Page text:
The joke went: “Isn’t it funny that every day, there is always exactly half an hour’s worth of news?”

The point was, of course, that of all the millions of things that happened in the world that day, news editors selected a half-hour’s worth. No more. No less.

In news, big stories crowd out important but lesser stories. One classic example was that on the day John F. Kennedy was assassinated, two literary lions — C.S.Lewis and Aldous Huxley — died as well, but they were virtually ignored.

In the internet era, access to events seems infinite. But that does not mean they get equal attention.

Pandemic steals the thunder

This year, the COVID-19 pandemic has stolen the thunder from other important economic issues that deserve greater attention in 2021. Here is a by-no-means exhaustive list.

Perhaps the most conspicuous topic to be upstaged by COVID-19 during most of 2020 may have been climate change. And climate economist Mark Jaccard, a professor at Simon Fraser University in Vancouver, has said he expects 2021 to be different.

A climate activist stands on an ice floe in the Arctic Ocean on Sept. 20. COVID-19 upstaged climate change for much of 2020, but Canada’s recently announced plan to hit its 2030 climate target and a new administration in the U.S. suggest the issue will become more prominent next year. (Natalie Thomas/Reuters)

Certainly a new climate-conscious administration in the United States, plus the recently announced plan from the Canadian government to actually hit its 2030 climate target, means investors, entrepreneurs and ordinary Canadians will have to take a closer look at how the need to cut carbon will affect them.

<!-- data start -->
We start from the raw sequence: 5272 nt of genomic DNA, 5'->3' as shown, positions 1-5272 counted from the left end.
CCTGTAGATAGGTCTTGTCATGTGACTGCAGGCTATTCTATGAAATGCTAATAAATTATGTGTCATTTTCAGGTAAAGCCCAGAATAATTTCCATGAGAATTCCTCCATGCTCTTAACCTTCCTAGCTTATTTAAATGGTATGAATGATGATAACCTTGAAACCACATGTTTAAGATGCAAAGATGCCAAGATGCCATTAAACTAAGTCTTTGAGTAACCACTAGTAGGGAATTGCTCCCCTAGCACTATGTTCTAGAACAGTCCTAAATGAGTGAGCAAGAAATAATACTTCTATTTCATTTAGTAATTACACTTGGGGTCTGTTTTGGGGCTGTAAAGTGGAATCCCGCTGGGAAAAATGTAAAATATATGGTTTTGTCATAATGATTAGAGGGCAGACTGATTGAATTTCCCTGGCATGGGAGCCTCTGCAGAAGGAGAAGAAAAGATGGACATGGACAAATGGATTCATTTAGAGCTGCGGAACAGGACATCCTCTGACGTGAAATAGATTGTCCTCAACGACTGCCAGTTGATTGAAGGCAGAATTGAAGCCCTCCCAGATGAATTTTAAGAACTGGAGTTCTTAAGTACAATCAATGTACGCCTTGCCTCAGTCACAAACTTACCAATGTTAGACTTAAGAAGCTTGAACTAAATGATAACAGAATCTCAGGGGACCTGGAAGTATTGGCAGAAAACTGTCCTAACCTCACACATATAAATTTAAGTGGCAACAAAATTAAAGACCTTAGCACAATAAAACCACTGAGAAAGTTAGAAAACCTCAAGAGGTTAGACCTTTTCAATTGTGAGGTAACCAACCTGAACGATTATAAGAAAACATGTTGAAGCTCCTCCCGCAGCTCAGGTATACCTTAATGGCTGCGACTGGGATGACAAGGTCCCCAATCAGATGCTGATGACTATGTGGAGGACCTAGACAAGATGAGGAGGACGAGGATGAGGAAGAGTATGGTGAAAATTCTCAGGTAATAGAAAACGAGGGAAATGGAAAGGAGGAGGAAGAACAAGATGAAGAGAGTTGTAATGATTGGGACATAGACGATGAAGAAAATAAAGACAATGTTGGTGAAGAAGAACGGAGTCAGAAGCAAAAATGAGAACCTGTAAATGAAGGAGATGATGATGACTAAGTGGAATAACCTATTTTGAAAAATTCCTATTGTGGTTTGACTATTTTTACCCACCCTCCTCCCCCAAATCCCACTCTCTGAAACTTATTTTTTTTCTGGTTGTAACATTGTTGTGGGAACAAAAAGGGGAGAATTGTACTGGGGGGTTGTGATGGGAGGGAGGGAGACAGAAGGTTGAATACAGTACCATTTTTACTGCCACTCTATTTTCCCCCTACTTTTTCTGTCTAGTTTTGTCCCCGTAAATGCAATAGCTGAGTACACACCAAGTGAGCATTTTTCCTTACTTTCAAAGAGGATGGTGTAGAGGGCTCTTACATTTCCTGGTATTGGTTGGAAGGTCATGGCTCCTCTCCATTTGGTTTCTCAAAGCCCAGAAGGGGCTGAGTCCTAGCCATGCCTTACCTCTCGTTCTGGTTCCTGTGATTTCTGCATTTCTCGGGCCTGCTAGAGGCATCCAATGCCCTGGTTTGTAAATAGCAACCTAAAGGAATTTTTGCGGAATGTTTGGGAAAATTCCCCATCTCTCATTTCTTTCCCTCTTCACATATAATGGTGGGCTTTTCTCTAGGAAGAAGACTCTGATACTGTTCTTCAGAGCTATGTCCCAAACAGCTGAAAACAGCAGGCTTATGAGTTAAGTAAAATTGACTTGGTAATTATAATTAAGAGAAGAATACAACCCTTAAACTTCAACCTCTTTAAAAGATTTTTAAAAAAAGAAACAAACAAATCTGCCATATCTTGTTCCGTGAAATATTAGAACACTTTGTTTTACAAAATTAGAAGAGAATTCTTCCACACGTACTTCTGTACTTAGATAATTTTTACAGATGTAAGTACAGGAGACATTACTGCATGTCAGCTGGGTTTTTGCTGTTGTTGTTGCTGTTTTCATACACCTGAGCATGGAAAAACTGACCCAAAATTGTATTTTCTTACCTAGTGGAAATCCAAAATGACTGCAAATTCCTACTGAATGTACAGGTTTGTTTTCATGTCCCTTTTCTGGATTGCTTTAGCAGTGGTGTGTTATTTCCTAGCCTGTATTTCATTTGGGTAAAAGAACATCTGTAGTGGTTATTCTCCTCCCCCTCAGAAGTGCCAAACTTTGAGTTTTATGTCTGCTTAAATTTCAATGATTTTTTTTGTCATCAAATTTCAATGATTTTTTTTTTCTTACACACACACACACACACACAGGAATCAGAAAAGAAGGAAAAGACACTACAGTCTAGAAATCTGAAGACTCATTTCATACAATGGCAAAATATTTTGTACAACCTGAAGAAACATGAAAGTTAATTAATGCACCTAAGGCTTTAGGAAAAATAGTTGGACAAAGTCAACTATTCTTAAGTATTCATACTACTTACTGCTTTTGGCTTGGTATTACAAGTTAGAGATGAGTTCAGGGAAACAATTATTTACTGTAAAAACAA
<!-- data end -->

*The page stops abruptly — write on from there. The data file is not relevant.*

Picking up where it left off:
There’s reason to think the impact in 2021 will echo through all parts of the economy.

Some issues don’t have that kind of profile. Chris Kutarna, a Regina native who is now an author and big thinker at Oxford University, says most Canadians may have missed a game changer.

Despite an innocuous title, the Regional Comprehensive Economic Partnership created the biggest regional trade bloc in history. The 15 member countries, as diverse as China, Japan and Australia, will represent a third of the world’s population and a third of its GDP.

“The U.S.-China story is a very narrow lens,” Kutarna told me in an email. “It’s not crazy to see EU-style integrated supply chains and markets emerging fast in Asia.”

Battling the black hats

For Bessma Momani, a senior fellow at the Centre for International Governance and Innovation in Waterloo, Ont., global trade will come back into clearer focus in 2021. Despite international co-operation in creating a vaccine, Momani sees “trade hampered by supply-chain disruptions and rising nationalism” next year.